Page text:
Matric Final Exams Kicks Off Tomorrow

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Around 890 000 Grade 12 learners will be participating in the upcoming National Senior Certificate (NSC) examinations.


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Around 890 000 Grade 12 learners will be participating in the upcoming National Senior Certificate (NSC) examinations.
In a statement released by the Department of Basic Education (DBE), they announced their confidence in hosting credible upcoming matric examinations. They are also ready to accommodate any changes should the current uncertain circumstances require them.
The National Professional Teachers' Organisation of South Africa’s (Naptosa) Basil Manual says the union shares the sentiments of the department. He says learners, along with their parents have done their part to minimise the impact of the Covid-19 pandemic and the loss of teaching time.
Manual says that 2021 have been a catch-up year. He estimates that the current group of matriculants have only spent 50% of the 2020 academic year in classrooms. In an effort to fill the gaps caused by the pandemic, teachers and learners have had to contend with extended school days as well as attend extra classes.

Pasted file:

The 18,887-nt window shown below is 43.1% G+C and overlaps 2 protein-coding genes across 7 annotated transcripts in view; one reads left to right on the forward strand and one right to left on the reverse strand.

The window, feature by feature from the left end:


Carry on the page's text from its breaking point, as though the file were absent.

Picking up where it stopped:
“We'd like to believe that at this stage given the amount of time we've spent at school, that we've managed to catch up with the most important building blocks. Certain things are there for extension but the building blocks are important” said Manual.
He says he is confident that people have done what they needed to do during the preparation for the exams. He explains that all that is left now is for the learners to do their part. He said, “now it's up to the learners to get there to the exam room and to show us that our hard work is bearing fruit”.
The department also announced that new measures will be put in place to ensure the integrity of the examinations is upheld. Last year, a Physical Science paper was leaked and the department contemplated a nationwide rewrite.
Manual says that despite the measures put into place, it is up to the people to ensure act responsibly. He warns that if one exam paper is stolen, it could result in hundreds of thousands of students having to rewrite.

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